Amazon takes on PayPal and Square with mobile payment accessory

For a long time now, if you wanted to be able to accept credit or debit card payments on your smartphone, the choice was essentially between either Square or PayPal. We're not exactly sure why it took Amazon so long to jump into this space, but now Amazon has unveiled its own card reader, called the Amazon Local Register.

Unfortunately, Amazon's offering is far from perfect. Amazon is doing well to undercut the competition when it comes to pricing. Those who sign up before October 31 will receive a solid deal with a rate of 1.75% on transactions from now until January 1, 2016. After that date, and for those who sign up after October 31st, users will pay 2.5% on all swiped transactions. Comparatively, Square charges 2.75% per transaction, and PayPal charges 2.7%. And, the money you collect will be automatically deposited into your bank account the next day. That's a good option for users in terms of cost, but Amazon's option has fairly limited compatibility right now on Android devices. 

If you're an iOS user, you're in the clear, because the Local Register works with the newest iPads and all iPhones going all the way back to the iPhone 4. However, the only Android devices that are compatible are the Samsung Galaxy S3, S4, and S5, as well as the Amazon Fire HD and HDX. Surprisingly, not even the new Amazon Fire Phone is listed in the compatibility. Even worse, the early reviews say that you cannot use your existing Amazon account, and are forced to sign up for a new account in order to use the Local Register. 

If that still sounds like a good deal to you, it will cost $10 to get an Amazon Local Register card reader, but that cost will be credited back with the first $10 in processing fees. Amazon is obviously trying to offset those who would get a reader and never use it (for example, I have both a Square reader and a PayPal reader, and have never used either.)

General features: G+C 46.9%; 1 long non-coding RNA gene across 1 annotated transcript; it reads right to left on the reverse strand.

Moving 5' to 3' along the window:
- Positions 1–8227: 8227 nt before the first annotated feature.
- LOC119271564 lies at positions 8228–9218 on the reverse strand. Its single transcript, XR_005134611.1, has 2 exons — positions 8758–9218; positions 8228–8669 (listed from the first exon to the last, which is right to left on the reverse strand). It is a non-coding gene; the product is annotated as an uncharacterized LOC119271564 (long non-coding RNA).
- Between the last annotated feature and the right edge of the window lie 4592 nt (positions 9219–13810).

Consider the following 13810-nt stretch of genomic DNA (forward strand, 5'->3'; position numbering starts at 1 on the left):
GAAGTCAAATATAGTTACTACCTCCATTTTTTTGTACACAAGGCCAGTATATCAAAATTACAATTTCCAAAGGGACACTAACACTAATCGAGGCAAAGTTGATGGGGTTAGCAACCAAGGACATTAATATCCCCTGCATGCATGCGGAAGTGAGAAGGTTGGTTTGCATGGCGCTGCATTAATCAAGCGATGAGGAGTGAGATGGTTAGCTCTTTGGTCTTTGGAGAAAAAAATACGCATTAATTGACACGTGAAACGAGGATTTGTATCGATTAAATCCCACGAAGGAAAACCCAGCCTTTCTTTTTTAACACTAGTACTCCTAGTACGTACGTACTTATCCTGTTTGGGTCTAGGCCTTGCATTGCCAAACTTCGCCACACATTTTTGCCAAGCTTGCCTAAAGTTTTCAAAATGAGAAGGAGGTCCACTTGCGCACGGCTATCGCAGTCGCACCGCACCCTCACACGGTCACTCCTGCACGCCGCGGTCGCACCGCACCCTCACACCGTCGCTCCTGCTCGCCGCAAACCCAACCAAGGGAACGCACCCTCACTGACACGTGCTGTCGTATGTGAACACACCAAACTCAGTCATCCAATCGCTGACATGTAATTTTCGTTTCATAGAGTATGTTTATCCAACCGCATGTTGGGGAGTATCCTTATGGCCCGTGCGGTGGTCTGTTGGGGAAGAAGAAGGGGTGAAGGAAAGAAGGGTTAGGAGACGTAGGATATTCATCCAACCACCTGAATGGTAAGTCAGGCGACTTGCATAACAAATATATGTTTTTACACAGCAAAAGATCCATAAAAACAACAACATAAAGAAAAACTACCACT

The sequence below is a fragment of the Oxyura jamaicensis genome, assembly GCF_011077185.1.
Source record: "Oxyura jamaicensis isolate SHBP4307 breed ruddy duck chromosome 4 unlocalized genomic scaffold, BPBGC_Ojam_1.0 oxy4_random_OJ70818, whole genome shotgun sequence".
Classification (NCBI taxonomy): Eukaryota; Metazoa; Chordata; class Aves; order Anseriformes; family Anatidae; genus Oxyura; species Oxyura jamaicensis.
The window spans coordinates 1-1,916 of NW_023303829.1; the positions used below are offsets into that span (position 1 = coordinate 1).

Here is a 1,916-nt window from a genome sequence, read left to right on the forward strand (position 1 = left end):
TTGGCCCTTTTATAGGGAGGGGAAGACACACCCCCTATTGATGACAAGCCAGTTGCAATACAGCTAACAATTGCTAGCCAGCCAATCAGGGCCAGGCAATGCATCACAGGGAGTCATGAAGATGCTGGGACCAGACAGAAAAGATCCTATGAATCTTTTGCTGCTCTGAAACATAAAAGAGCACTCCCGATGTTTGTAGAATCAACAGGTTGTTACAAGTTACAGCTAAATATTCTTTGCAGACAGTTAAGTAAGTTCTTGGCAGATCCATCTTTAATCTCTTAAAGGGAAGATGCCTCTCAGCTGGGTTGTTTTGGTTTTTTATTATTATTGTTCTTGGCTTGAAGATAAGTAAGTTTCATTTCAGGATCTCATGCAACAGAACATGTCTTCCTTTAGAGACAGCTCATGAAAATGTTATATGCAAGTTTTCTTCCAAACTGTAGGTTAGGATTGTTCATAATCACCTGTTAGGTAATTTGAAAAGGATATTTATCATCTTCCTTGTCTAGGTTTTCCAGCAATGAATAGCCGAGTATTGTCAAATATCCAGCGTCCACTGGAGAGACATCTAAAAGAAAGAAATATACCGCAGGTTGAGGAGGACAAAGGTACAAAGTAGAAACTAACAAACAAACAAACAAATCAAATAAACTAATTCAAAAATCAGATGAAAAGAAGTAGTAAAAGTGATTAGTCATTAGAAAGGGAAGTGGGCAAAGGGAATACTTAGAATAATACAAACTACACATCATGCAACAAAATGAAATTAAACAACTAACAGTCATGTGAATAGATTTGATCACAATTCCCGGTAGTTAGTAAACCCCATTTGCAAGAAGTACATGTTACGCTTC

source: Amazon via WSJ



1. skymitch89

Posts: 1453; Member since: Nov 05, 2010

My question is why do they have it plugged into the headphone jack? Would the data transfer/process better through the USB port instead? I can kinda understand the fact that the headphone jack is a little deeper into the device than the USB so it'll be a little more sturdy; but why not make the card reader into a case for a specific device that plugs into the USB port?

2. Doakie

Posts: 2478; Member since: May 06, 2009

:-/ Sounds like a horrible idea to me...

3. dongk14

Posts: 3; Member since: Oct 09, 2013

Most small businesses would probably want to leave the USB port available so that they can charge and accept payments simultaneously. Also most if not all devices have a headphone jack. Using the USB port would mean that multiple variations of the reader would be required for standards such as micro USB and lightning adapter while providing little to no immediate benifit to the business and transaction processor.

4. Settings

Posts: 2943; Member since: Jul 02, 2014

This is why credit cards with NFC are very convenient than to those that needs extra peripherals. Sometimes companies might want to use existing techs available on mobile devices just to do more.

5. snowgator

Posts: 3621; Member since: Jan 19, 2011

Hey Amazon, want to get a little leverage on your two top competitors in this field? Wouldn't hurt to make this compatible with WP. My wife owns her own jewelry business, and would still be on WP right now if a major credit card reader was available. Instead, she has the LG Flex and Pay Pal reader for her craft shows. Just tossing it out there....

Latest Stories

This copy is for your personal, non-commercial use only. You can order presentation-ready copies for distribution to your colleagues, clients or customers at or use the Reprints & Permissions tool that appears at the bottom of each web page. Visit for samples and additional information.